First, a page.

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VIDEO: "Affairs in Blue" Mediterraneo House / Manuel Ocaña

Spanish architect Manuel Ocaña has shared with us an innovative video that explores his Mediterraneo House, in Alicante, Spain.

The view was produced by Taller de Casquería; Luis Rodriguez Carnero plays the protagonist. 

From the architect. Through travellings, point perspectives, a main character and a plot trick, the film creates a catalogue of experiences that open up a path to describing architectural spaces without conventional cliches, without still photos, and amplifies the importance of the human scale in the communication of architecture. 

The Recessionary Interviews: Spain's Manuel Ocaña

The Recession has provoked a variety of responses – disillusionment, frustration, woe. For those not inclined to wallow, however, it has also provided ample time to reflect on (and, if you’re Manuel Ocaña, rip apart) pre-Recession society. In our Recessionary Interviews, we talk to architects living and working where the Crisis has hit hardest. Last week, we spoke with architect Luis Pedra Silva, who offered us a realistic, and yet optimistic, take on the state of architecture in Portugal. This week, on the other hand, we bring you an outlook more incendiary than optimistic. Manuel Ocaña, the controversial Spanish architect behind the Manuel Ocaña Architecture and Thought Production Office, is far from impressed with how his home country has handled its economic boom and bust. “Spain,” he says, “used to be a sexy, fit and energetic country. Envy, inferiority complexes, greed, arrogance and pride soaked it in fat. It is currently suffering from moral obesity.” More on Manuel Ocaña’s take on Spain, including why Spanish architects are no better off than Vampires (or, worse still, MacDonalds employees), after the break…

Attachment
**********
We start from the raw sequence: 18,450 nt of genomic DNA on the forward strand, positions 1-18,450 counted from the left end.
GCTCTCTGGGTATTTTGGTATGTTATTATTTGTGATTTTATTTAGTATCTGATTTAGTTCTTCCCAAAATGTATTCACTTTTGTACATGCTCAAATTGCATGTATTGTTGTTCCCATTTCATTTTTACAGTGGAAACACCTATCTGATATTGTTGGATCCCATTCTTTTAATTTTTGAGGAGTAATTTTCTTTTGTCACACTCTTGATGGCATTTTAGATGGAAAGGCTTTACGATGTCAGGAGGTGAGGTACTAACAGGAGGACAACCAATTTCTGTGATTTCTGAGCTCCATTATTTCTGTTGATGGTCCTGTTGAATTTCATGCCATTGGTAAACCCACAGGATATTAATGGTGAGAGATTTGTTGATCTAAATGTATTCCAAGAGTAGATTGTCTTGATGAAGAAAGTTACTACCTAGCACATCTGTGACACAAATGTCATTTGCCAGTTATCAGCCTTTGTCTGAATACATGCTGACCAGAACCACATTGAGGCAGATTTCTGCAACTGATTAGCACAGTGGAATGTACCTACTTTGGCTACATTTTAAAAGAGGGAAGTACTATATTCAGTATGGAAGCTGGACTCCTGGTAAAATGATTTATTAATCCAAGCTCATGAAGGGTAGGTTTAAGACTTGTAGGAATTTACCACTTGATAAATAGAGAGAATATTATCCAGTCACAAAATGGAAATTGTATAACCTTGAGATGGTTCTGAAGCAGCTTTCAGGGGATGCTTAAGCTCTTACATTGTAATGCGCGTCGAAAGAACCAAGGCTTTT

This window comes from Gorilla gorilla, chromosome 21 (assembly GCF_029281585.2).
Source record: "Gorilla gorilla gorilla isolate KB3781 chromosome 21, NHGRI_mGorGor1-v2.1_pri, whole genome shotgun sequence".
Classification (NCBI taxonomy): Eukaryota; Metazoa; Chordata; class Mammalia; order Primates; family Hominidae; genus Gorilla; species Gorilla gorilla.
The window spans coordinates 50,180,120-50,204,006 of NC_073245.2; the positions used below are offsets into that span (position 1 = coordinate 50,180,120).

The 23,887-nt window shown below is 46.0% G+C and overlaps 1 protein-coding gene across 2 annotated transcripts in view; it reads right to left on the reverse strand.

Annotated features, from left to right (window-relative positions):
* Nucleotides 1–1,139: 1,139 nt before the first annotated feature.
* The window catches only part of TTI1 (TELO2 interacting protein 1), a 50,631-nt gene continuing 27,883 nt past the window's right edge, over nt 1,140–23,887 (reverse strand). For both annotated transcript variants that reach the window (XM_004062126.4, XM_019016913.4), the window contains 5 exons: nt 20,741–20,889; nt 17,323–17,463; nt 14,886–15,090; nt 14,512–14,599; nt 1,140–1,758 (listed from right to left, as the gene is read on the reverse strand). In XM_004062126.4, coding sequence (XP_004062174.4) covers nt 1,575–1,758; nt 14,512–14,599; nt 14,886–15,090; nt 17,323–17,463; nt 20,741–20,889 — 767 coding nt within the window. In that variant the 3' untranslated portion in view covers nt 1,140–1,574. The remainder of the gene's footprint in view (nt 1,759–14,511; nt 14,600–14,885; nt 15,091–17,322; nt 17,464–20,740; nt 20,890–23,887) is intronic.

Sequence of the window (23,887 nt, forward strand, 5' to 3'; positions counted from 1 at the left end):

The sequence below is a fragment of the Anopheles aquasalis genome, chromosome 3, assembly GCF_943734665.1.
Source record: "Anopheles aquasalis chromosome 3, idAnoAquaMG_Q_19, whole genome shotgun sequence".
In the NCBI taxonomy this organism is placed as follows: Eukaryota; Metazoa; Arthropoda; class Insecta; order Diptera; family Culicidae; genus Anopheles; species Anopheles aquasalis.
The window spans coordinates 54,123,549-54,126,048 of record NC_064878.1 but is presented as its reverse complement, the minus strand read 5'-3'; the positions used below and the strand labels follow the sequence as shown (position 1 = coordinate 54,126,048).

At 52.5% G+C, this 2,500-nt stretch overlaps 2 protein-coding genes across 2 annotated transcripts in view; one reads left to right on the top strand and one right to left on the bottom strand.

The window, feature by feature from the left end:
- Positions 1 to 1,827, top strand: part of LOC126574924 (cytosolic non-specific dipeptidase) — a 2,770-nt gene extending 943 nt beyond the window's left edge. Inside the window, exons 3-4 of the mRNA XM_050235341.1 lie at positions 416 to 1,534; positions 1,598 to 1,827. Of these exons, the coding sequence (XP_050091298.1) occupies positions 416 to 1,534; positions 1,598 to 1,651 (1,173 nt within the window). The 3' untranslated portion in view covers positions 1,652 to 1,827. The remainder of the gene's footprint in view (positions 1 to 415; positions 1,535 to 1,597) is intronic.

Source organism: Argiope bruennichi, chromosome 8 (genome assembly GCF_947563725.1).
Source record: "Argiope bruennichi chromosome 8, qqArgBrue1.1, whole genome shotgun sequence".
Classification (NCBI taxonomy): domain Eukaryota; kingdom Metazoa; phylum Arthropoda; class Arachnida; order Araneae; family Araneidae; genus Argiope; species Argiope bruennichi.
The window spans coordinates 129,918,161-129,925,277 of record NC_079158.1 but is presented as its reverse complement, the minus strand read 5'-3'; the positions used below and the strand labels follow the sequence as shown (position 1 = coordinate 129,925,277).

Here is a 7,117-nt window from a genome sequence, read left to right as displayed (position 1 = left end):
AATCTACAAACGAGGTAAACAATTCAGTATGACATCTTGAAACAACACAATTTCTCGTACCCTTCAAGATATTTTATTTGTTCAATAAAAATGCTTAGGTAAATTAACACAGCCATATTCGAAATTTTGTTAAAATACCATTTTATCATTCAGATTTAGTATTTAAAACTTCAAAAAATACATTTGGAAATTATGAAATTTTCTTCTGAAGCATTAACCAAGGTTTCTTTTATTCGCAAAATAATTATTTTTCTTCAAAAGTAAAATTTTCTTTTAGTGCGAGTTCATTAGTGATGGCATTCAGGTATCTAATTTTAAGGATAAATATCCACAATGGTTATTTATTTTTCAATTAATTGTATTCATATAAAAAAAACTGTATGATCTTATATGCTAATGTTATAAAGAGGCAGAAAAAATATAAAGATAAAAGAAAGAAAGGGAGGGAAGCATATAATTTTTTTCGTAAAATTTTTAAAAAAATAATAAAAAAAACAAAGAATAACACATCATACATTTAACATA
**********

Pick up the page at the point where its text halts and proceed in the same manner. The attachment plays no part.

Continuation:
Why Spain's Crisis Is the End of An Era

Gehry's Guggenheim Museum in Bilbao, which inspired cities across Spain to get their own "Guggenheim," many of which now stand empty/unfinished in the light of the country's economic crisis. Photo via Flickr User CC Txanoduna
Gehry's Guggenheim Museum in Bilbao, which inspired cities across Spain to get their own "Guggenheim," many of which now stand empty/unfinished in the light of the country's economic crisis. Photo via Flickr User CC Txanoduna

The Recession’s ripples have reached far. We, in the midst of a veritable architecture meltdown, can attest to that. But even our situation can’t compare to Spain’s, a country where “the mother of all housing bubbles” meant the Recession didn’t just land – it tsunami-ed onto her shores. The metaphor may seem overblown, but it’s not so far off. Spain, a country that once stuffed its cities with show-stopping cultural centers, airports, and municipal buildings, has been shocked still.The new Spain is populated with empty high-rises, half-finished “starchitecture,” and plans gathering dust. A quarter of its architects are out of work and about one half of its studios have closed their doors. Spain, once a beacon for architects across the globe, has hit a standstill.  For the first time in decades, thousands of architects are fleeing its shores. So what does this mean for architecture in Spain – and the world? Has the Recession signified the end of an era? Has the torch of architectural innovation been passed? In a word? Yes. Exclusive insight from some of Spain and Portugal’s acclaimed architects, after the break…

In Progress: Mediterraneo House / Manuel Ocaña

© Manuel Ocaña
© Manuel Ocaña

Architect: Manuel Ocaña del Valle Location: Benalúa Railway Station, Alicante, Spain Developer: Casa Mediterráneo Collaborators: Miguel Molins Jiménez, Karolina Kurzak, Adriana Cepeda, Paloma Montoro, María Ortiz-Muyo, BeDV Arquitectos Project Management: INECO Project Director: Marisa Guillamot Bernardo Built surface: 3,500 sqm Budget: 5,900,000 euros Photographs: Manuel Ocaña

© Manuel Ocaña © Manuel Ocaña © Manuel Ocaña © Manuel Ocaña